Procedures and Airport Operations: The Go-Around

Today we’re excited to announce a new fifth edition of our foundational textbook The Pilot’s Manual: Flight School (PM-1C). Flight School breaks down all the tasks required for Private and Commercial certification. Each chapter outlines the objective, consideration, application, technique, and airmanship of a maneuver as well as a visual explanation of the task and all of its steps. Today, we’ll share the PM-1C’s chapter on the go-around.


Raise the flaps in stages.

Raise the flaps in stages.

To describe:

  • the circumstances under which a go-around may be safer than a continued landing; and
  • the technique to transition from a powered approach with flaps (and landing gear) extended to a positive climb with flaps (and landing gear) retracted.

Why Go Around?
It may be necessary to perform a go-around for various reasons:

  • the runway is occupied by an airplane, a vehicle or animals;
  • you are too close behind an airplane on final approach that will not have cleared the runway in time for you to land;
  • the conditions are too severe for your experience (turbulence, wind shear, heavy rain, excessive crosswind, etc.);
  • your approach is unstable (in terms of airspeed or flight path);
  • you are not aligned with the centerline or directional control is a problem;
  • the airspeed is far too high or too low;
  • you are too high at the runway threshold to touch down safely and stop comfortably within the confines of the runway;
  • you are not mentally or physically at ease; and
  • a mishandled landing (balloon or bounce).
Going around.

Going around.

Effect of Flaps
Full flap causes a significant increase in drag. This has advantages in the approach to land: it allows a steeper descent path, the approach speed can be lower and the pilot has a better forward view. Full flap has no advantages in a climb: in fact establishing a reasonable rate of climb may not be possible with full flap extended. For this reason, when attempting to enter a climb from a flapped descent, consideration should be given to raising the flap. It should be raised in stages to allow a gradual increase in airspeed as the climb is established.

Establish a Descent for a Practice Go-Around
Follow the usual descent procedures and lower an appropriate stage of flap. Initially, it may be desirable to practice the go-around maneuver with only an early stage of flap extended (or perhaps none at all), as would be the case early in the approach to land. A go-around with full flap requires more attention because of the airplane’s poorer climb performance and generally more pronounced pitching moment as the power is applied and flaps retracted.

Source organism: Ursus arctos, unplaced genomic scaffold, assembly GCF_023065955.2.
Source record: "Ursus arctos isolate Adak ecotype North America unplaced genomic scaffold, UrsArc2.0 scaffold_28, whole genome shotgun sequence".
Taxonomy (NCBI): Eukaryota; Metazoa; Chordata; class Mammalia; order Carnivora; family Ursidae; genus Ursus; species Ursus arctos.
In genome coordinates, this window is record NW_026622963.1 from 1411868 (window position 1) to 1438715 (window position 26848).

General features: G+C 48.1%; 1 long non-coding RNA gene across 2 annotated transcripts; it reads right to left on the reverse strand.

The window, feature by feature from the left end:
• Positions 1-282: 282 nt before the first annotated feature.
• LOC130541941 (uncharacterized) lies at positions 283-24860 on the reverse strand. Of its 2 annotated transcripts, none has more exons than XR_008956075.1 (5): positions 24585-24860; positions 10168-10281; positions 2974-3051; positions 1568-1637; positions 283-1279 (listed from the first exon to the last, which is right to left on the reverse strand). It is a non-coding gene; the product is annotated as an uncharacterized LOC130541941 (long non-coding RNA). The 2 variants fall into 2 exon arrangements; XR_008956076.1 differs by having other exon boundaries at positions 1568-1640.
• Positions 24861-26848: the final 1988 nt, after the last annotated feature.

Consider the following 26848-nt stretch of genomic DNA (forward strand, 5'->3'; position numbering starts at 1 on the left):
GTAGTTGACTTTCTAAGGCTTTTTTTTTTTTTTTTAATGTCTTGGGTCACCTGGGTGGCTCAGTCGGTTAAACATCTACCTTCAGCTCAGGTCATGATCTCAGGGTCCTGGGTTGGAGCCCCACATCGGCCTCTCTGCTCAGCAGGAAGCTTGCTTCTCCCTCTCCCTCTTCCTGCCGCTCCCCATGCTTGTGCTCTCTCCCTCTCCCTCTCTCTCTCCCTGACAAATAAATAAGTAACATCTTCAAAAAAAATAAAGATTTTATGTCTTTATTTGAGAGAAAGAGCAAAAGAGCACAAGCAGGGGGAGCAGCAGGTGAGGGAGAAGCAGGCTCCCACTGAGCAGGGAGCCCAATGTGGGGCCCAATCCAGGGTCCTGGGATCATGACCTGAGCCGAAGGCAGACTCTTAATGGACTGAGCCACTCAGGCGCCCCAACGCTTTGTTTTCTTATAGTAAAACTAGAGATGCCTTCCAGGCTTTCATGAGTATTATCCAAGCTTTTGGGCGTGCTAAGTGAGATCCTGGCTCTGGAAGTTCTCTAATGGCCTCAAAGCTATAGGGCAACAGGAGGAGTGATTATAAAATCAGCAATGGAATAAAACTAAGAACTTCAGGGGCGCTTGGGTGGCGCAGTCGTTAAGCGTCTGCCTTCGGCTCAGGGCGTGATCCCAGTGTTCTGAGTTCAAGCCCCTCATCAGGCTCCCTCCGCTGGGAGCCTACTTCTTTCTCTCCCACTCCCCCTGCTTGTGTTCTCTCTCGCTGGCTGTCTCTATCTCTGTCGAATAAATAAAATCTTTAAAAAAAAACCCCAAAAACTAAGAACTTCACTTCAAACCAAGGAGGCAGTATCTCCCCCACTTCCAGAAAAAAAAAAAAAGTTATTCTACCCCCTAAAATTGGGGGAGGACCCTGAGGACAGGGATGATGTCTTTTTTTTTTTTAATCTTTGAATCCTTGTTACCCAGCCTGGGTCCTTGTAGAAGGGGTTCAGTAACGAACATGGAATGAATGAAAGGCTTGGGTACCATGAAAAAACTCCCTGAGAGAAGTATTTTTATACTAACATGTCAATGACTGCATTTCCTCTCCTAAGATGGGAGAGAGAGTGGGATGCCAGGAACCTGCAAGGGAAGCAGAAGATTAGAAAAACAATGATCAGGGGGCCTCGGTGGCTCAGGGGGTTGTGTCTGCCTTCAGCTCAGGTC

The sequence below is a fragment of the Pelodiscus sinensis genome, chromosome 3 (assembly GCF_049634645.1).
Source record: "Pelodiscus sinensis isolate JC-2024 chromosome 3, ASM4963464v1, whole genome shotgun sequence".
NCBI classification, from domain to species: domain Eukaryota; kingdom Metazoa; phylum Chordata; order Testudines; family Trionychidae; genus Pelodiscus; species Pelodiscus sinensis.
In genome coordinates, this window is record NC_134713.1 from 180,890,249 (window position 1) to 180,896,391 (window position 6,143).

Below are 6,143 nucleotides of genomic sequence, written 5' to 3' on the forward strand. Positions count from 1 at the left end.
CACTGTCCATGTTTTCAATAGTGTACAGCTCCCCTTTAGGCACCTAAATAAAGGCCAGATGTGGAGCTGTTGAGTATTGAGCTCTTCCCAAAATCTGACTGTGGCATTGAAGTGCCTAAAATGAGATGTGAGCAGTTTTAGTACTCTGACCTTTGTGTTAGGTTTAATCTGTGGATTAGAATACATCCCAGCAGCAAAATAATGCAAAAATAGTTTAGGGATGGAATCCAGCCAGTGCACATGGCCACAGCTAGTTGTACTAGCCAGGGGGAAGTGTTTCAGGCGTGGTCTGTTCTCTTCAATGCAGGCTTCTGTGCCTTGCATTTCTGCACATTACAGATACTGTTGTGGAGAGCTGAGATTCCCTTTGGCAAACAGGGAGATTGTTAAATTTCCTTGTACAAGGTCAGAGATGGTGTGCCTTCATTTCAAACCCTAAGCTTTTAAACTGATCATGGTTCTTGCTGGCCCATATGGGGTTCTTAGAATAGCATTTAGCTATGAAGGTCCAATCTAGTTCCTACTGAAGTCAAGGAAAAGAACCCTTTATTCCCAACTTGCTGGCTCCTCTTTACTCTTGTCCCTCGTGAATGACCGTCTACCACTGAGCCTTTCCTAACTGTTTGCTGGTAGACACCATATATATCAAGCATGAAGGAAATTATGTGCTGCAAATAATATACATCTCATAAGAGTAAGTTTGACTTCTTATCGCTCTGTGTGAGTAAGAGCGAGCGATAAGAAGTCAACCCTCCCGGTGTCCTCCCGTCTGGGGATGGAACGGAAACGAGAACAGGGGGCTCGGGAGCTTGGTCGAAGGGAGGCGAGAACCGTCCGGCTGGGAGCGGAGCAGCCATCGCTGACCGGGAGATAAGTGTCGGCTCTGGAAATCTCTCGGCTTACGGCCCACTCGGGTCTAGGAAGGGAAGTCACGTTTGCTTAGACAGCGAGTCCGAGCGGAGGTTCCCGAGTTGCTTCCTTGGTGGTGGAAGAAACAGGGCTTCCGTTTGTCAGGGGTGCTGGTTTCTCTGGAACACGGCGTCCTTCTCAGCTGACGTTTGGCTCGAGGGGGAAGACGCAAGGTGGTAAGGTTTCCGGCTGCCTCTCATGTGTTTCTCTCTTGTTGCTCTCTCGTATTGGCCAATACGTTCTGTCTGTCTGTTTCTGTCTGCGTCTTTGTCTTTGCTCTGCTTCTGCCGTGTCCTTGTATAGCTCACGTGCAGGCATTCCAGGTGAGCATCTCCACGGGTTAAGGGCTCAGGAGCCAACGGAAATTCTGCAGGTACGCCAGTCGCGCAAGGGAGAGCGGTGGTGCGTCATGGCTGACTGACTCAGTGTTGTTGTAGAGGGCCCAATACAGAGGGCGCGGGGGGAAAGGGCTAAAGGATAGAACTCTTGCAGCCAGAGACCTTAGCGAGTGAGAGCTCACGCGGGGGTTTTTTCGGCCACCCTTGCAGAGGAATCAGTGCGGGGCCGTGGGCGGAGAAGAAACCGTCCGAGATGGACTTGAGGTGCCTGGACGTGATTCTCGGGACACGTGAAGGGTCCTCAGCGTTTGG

Initiating a Go-Around
A successful go-around requires that a positive decision be made and positive action taken. A sign of a good pilot is a decision to go around when the situation demands it, the maneuver being executed in a firm, but smooth manner. The procedure to use is similar to that already practiced when entering a climb from a flapless descent: power, attitude, trim (PAT). The additional consideration is flap, which is raised when the descent is stopped and the climb (or level flight) is initiated.

To initiate a go-around, move the carburetor heat to cold and smoothly apply full power (counting 1-2-3 fairly quickly is about the correct timing to achieve full power). Be prepared for a strong pitch-up and yawing tendency as the power is applied. Hold the nose in the desired climb attitude for the flap that is set, balance and then trim. The initial pressure and retrimming may be quite significant, especially with full flap.

Full flap creates a lot of drag and only marginal climb performance may be possible. In this case level flight might be necessary while the flap setting is initially reduced. If only partial flap is extended, a reasonable climb can be entered without delay.

The go-around.

The go-around.

As the airplane accelerates to an appropriate speed, raise the flap in stages and adjust the pitch attitude to achieve the desired speeds and climb performance. Trim as required.

Make a positive decision to go-around, then perform it decisively. Exert firm, positive and smooth control over the airplane. Firm pressure must be held on the control column and rudder pedals when the power is applied. Correct trimming will assist you greatly. Ensure that a safe airspeed is achieved before each stage of flap is raised. Once established comfortably in the climb-out, advise the air traffic service unit (and the other aircraft in the traffic pattern) by radio that you are going around.

It is usual, once established in the go-around, to move slightly to one side of the runway so that you have a view of airplanes that may be operating off the runway and beneath you. The dead side, away from the pattern direction, is preferred. However, stay on the centerline if there are parallel runways.

Following the go-around, delay turning onto crosswind leg until at least at the upwind end of the runway to avoid conflicting with other traffic in the pattern.

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